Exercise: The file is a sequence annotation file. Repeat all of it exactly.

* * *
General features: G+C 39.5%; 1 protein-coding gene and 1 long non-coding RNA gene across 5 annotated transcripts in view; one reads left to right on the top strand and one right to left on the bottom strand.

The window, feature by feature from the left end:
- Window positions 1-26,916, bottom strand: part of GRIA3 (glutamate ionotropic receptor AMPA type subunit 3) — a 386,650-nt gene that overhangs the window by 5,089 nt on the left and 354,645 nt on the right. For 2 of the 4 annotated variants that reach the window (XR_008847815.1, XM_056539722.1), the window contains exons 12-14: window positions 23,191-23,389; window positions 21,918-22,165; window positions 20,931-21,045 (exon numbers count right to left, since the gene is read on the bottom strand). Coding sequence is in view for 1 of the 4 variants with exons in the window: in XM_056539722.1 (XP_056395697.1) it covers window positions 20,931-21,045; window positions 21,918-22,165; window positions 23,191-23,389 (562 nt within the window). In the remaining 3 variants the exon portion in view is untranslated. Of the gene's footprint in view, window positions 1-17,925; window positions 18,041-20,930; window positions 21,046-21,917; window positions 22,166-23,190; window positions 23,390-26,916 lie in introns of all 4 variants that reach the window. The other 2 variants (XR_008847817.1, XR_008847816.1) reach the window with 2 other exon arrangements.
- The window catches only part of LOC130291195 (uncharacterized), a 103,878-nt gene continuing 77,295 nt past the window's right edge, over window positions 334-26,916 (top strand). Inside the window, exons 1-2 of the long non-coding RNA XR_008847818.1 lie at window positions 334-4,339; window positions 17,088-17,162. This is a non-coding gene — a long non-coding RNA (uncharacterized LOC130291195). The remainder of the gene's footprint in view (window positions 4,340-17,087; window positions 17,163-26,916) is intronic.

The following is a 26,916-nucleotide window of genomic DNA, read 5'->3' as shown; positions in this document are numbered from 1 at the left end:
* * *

General features: G+C 39.5%; 1 protein-coding gene and 1 long non-coding RNA gene across 5 annotated transcripts in view; one reads left to right on the top strand and one right to left on the bottom strand.

The window, feature by feature from the left end:
- Window positions 1-26,916, bottom strand: part of GRIA3 (glutamate ionotropic receptor AMPA type subunit 3) — a 386,650-nt gene that overhangs the window by 5,089 nt on the left and 354,645 nt on the right. For 2 of the 4 annotated variants that reach the window (XR_008847815.1, XM_056539722.1), the window contains exons 12-14: window positions 23,191-23,389; window positions 21,918-22,165; window positions 20,931-21,045 (exon numbers count right to left, since the gene is read on the bottom strand). Coding sequence is in view for 1 of the 4 variants with exons in the window: in XM_056539722.1 (XP_056395697.1) it covers window positions 20,931-21,045; window positions 21,918-22,165; window positions 23,191-23,389 (562 nt within the window). In the remaining 3 variants the exon portion in view is untranslated. Of the gene's footprint in view, window positions 1-17,925; window positions 18,041-20,930; window positions 21,046-21,917; window positions 22,166-23,190; window positions 23,390-26,916 lie in introns of all 4 variants that reach the window. The other 2 variants (XR_008847817.1, XR_008847816.1) reach the window with 2 other exon arrangements.
- The window catches only part of LOC130291195 (uncharacterized), a 103,878-nt gene continuing 77,295 nt past the window's right edge, over window positions 334-26,916 (top strand). Inside the window, exons 1-2 of the long non-coding RNA XR_008847818.1 lie at window positions 334-4,339; window positions 17,088-17,162. This is a non-coding gene — a long non-coding RNA (uncharacterized LOC130291195). The remainder of the gene's footprint in view (window positions 4,340-17,087; window positions 17,163-26,916) is intronic.

The following is a 26,916-nucleotide window of genomic DNA, read 5'->3' as shown; positions in this document are numbered from 1 at the left end: